Why not think outside the square?

I'm all for the hotel - but why not make it something quite different to that boxy one planned? Love this new twist-design concept 

Left Bank

Now, if it could be a design like NY's Chrysler Building...

Tethering the balloon

Use three or more lines to tether the balloon to the ground so it will stay in position more readily.

The Tour Montparnasse precedent

Something I haven't seen crop up yet, but is pretty relevant.  

Tour Montparnasse is a 210m office tower that has sat like a knife in the heart of Paris since 1972.

This witticism indicates how much they like the tower: "It is sometimes said that the view from the top is the most beautiful in Paris, because it is the only place from which the tower itself cannot be seen."

Towers were exiled to the La Defence district as a direct reaction to this building.

A lot more thought needs to go into the design/placement of the Dunedin Hotel.

Get over it

Just build it...!!!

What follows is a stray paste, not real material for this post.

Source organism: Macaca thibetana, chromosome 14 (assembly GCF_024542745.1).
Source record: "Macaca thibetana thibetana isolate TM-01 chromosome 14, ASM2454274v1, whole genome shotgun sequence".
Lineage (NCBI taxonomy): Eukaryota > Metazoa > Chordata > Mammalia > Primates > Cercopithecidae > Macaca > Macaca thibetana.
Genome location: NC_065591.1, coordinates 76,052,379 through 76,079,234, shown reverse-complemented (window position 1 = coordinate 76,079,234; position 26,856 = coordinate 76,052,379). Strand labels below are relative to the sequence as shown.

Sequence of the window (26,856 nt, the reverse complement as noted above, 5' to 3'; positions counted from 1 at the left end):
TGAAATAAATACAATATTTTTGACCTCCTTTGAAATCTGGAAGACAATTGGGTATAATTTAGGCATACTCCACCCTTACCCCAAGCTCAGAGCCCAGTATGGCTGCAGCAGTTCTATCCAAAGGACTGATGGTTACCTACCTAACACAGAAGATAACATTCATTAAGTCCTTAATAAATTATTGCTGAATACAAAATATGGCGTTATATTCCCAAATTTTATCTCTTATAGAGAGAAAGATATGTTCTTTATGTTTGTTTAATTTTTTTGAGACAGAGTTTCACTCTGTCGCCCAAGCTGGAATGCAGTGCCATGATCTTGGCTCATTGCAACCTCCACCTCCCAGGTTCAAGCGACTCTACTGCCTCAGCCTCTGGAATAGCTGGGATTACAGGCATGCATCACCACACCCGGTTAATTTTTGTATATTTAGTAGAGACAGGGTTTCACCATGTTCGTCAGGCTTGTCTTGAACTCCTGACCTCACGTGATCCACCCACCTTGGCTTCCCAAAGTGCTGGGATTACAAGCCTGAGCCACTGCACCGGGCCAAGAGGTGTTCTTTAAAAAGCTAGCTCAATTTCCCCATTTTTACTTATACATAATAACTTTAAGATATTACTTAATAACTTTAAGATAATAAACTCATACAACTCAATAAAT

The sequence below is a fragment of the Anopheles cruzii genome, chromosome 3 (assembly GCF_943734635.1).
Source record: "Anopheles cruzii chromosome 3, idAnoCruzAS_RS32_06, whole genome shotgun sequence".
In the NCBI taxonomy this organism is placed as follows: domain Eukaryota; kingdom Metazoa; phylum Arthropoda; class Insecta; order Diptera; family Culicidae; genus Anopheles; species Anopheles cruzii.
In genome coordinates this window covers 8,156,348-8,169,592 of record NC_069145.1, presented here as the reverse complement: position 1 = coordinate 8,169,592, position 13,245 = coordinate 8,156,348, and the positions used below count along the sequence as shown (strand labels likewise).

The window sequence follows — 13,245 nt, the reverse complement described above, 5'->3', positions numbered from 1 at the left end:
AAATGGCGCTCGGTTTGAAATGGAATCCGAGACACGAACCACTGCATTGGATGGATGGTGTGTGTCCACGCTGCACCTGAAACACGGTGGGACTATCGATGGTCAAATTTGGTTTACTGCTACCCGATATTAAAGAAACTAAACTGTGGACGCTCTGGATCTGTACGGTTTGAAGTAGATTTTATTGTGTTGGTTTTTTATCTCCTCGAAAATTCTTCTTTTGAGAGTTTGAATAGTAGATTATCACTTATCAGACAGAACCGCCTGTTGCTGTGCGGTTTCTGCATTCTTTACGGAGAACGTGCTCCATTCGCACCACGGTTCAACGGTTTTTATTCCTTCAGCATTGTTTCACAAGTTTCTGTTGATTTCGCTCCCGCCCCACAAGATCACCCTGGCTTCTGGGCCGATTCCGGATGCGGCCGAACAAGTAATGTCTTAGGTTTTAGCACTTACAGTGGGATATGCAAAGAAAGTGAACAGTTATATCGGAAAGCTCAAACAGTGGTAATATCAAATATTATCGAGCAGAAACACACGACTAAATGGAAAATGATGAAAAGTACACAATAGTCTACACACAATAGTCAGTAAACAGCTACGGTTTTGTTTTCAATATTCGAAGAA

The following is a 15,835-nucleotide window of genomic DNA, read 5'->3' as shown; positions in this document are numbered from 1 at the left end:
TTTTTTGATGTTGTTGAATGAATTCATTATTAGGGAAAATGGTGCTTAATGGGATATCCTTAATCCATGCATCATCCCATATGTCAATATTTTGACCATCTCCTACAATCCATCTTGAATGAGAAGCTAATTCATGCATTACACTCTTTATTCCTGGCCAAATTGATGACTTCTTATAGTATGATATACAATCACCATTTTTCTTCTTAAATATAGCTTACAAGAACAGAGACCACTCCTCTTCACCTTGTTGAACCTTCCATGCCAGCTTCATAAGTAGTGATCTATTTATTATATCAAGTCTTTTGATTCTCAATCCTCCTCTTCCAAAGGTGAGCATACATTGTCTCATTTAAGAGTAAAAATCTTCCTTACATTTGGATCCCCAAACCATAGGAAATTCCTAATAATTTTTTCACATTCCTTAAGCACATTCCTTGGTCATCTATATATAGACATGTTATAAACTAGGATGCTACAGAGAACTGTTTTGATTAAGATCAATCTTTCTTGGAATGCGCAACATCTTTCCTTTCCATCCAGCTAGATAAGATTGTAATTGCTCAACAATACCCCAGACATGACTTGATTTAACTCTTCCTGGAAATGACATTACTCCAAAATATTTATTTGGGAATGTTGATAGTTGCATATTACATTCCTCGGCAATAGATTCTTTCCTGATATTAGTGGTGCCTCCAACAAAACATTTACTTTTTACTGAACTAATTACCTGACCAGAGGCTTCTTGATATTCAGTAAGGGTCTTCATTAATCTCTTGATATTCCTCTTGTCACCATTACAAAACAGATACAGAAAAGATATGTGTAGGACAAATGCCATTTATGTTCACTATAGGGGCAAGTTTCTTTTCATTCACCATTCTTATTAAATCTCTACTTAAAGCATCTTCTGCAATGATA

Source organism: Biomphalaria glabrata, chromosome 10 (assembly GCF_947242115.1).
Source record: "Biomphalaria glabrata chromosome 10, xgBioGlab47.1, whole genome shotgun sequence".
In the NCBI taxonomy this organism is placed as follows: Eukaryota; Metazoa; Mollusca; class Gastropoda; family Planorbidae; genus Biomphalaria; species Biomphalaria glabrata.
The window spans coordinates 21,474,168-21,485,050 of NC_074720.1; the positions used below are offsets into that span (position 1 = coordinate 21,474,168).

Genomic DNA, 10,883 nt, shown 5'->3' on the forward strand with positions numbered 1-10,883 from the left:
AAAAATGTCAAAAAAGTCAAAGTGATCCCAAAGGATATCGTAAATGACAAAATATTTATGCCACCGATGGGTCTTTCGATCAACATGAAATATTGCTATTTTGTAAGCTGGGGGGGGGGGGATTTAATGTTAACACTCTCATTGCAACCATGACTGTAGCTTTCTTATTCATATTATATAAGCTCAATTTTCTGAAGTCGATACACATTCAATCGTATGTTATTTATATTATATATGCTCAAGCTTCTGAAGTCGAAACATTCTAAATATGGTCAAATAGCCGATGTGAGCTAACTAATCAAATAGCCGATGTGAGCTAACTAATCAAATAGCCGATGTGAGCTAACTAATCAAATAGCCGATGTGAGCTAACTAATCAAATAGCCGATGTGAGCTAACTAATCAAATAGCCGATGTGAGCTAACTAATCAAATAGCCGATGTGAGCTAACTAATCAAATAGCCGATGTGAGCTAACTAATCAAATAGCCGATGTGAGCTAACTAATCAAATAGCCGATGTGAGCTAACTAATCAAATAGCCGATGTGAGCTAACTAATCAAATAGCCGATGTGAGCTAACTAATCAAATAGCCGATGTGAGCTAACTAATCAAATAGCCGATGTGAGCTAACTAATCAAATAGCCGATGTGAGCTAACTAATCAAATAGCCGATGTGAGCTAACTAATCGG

The planners need to be asked

The planners need to be asked and should be required to answer the question publicly: Why does the building have to be so irredeemably ugly?

Vancouver of the South

The building of a dominant structure such as this goes against everything the original creators of Dunedin envisaged.  Dunedin is the Edinburgh of the South, not the Vancouver of the South.  Can you imagine something like this being built in Edinburgh, or Valletta, or Venice? This bulding would be like a knife in the heart of the very soul of this unique city.  For warts and all, Dunedin is truly unique.  People are unlikely to come here in their droves because of a five-star hotel. Alice Springs has a five star hotel, but it does not dominate the skyline.  Can you imagine if Alice Springs had a 28-story hotel instead of Uluru - Ayer's Rock? Would it attract the same number of tourists?